Words/Photos Richard Brady
One of the enduring things about spending 26 years as the NHRA Division 3 Photographer is that in the early days, the NHRA was still running both pros along with all the sportsman cars at the divisional meets. While I enjoyed shooting the pro cars, I really enjoyed shooting all the different sportsman classes just as much.
These days it seems only the pro cars get any respect both from the spectators and those that go to the NHRA events to cover them, but I enjoy covering the sportsman cars when given the chance.
As I have said before, it was during my early shooting years that I could see the innovation and determination to try new things in the pro cars that ran back then. I sometimes feel the pro cars of today are just clone cars all built to look and perform the same, except for the sponsor wraps on each car.
When it came to the sportsman cars, they were always unique, with lots of them having their own innovations that would propel them to wins, national records and world championships. There wasn’t much to not like about the sportsman cars which showed up at the races and their drivers and owners who plied their trade at the national events. There were full-bodied cars in the Stock and Super Stock classes, with dragsters, altereds and roadsters in the beloved Modified Eliminator that everyone remembers and wishes had never been thrown to the wayside by NHRA. There was a class filled with a wonderful plethora of unique cars, but what really was unique to me were the amount of four- and six-cylinder cars which seemed to be in abundance, no matter which race event I was at.
Some of these cars had innovation written all over them, because some of these power plants were pieced and welded together to create what could be seen between their frame rails. Unique and custom-made fuel systems, custom one-off cylinder heads, not to mention the hours spent perfecting the combinations were what made them fascinating. I always thought those cars to be some of the best in the country, and besides they were fun to shoot photos of.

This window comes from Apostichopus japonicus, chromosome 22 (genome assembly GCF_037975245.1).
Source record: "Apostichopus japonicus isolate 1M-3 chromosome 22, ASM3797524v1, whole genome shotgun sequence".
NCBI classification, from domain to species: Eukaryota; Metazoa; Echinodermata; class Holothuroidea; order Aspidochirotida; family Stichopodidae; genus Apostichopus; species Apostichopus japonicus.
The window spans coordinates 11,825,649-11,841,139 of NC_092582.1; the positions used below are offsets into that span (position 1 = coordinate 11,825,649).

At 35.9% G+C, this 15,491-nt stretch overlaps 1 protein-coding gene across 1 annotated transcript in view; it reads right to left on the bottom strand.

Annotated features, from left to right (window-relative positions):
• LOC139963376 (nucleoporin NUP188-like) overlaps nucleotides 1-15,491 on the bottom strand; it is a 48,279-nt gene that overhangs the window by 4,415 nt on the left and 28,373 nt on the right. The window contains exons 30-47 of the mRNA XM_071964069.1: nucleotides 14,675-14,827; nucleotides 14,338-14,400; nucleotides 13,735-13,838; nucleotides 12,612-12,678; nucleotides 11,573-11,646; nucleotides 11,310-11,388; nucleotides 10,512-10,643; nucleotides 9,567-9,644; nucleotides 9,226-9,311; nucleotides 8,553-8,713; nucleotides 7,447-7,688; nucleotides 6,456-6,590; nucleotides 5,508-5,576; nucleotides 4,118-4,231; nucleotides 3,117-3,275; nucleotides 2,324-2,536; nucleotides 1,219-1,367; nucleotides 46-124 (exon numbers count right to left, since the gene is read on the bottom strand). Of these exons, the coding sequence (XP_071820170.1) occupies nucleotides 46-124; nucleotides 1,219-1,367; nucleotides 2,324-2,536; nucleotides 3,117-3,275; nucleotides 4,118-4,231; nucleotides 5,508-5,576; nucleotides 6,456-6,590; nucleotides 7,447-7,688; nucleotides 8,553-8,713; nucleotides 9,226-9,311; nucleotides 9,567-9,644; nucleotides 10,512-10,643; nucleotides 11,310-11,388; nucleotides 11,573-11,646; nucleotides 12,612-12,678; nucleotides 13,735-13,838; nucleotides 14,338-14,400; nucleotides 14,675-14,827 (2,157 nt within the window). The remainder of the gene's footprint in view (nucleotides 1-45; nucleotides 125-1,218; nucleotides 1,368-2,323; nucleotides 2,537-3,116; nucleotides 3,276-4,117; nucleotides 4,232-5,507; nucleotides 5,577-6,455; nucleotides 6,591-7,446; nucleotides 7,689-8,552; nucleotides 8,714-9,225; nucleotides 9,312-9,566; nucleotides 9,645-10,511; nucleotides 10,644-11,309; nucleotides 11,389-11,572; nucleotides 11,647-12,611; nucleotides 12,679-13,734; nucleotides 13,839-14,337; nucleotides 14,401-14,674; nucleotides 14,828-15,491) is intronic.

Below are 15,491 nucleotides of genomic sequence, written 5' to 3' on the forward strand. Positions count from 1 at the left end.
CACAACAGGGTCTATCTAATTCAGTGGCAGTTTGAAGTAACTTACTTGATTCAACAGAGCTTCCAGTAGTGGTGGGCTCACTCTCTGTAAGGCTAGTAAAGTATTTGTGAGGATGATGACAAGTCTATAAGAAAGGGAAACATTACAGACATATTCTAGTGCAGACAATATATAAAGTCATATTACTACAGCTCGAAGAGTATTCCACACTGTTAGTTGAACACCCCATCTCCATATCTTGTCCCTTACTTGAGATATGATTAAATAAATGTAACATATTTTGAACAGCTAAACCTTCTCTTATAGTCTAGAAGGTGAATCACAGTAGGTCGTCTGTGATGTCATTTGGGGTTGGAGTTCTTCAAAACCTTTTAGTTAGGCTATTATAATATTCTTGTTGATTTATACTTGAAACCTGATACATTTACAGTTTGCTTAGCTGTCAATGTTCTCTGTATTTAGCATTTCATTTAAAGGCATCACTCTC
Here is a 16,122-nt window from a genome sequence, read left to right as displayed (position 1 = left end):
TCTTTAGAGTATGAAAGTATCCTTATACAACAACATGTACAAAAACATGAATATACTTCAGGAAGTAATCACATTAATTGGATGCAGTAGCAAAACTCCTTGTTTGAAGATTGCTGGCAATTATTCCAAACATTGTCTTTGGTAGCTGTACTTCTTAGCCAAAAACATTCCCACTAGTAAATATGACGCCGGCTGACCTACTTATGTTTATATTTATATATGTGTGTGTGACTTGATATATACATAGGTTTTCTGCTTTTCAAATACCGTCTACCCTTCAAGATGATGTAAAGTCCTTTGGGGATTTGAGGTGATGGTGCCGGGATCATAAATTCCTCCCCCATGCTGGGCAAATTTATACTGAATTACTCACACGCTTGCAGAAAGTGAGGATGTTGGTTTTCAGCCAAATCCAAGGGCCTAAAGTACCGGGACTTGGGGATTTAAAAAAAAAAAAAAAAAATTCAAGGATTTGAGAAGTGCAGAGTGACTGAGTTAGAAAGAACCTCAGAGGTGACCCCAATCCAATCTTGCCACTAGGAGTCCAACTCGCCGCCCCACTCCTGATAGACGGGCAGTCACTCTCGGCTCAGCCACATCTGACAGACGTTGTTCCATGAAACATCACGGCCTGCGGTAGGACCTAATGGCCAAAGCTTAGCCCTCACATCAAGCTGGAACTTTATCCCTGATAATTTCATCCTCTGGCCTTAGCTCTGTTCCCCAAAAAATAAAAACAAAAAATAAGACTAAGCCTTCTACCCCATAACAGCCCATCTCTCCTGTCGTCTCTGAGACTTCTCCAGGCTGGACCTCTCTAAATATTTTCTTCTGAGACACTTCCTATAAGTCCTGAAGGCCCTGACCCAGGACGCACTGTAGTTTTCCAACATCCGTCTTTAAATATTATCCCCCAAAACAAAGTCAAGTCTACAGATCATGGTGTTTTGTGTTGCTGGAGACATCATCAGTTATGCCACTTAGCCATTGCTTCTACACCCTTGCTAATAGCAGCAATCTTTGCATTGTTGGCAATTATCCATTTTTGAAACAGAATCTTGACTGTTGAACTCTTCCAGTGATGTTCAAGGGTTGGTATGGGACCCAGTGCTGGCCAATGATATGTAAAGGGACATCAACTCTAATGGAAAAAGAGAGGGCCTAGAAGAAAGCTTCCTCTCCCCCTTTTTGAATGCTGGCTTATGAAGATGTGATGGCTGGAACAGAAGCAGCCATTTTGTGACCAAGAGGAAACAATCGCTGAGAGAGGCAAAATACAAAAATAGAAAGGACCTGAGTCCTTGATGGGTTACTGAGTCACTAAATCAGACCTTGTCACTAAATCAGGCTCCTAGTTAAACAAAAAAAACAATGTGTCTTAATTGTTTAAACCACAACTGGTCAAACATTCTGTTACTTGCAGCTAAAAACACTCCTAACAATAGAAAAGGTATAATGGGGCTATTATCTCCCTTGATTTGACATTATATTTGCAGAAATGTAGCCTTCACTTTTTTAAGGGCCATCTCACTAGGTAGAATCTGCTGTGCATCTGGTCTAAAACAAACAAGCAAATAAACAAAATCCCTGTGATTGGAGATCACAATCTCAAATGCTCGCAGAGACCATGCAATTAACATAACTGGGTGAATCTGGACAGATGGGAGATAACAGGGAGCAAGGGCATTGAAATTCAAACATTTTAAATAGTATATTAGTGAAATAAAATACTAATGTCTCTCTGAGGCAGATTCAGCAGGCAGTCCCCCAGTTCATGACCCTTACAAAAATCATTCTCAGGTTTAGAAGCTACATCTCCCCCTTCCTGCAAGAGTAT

I suppose in today's modern era of drag racing, Competition Eliminator could be compared to the old Modified class everyone loved because there is just about every type of car there, which makes the racing interesting but oh so expensive to be competitive.
Because I shot the Division 3 divisional events every year, I noticed there were lots of four- and six-cylinder cars which competed on both the divisional as well as national events. This isn't to take away anything from the rest of the sportsman classes but those cars were a hoot. Actually, I love shooting everything sportsman regardless the motor or body style. Call me crazy; and many do; but no matter who or what the class, if it ran, I shot it. I guess that the term “crazy” goes along with the territory, but not to worry, I wear that label well.
I'm sure there were more four- and six-cylinder cars running than I could ever come up with a list on, but man some of the ones I do remember were some of the best in the business. To be very truthful, having spent so much of my life shooting all these cars at one time or another, for me to reach back into the memory banks and come up with every single car or team running those types of powerplants is something I'm unable to do. I apologize for the memory but that could be another thing which goes along with the territory. I certainly don’t have the memory or data bank a person such as Bret Kepner has.
I hope this might jog one's own memory and bring back thoughts of some of the four- and six-cylinder powered cars. They were and still are some of the most unique and interesting powerplants you’d see at the track and just like everything else I seem to do these days, I’m glad I get to Remember When.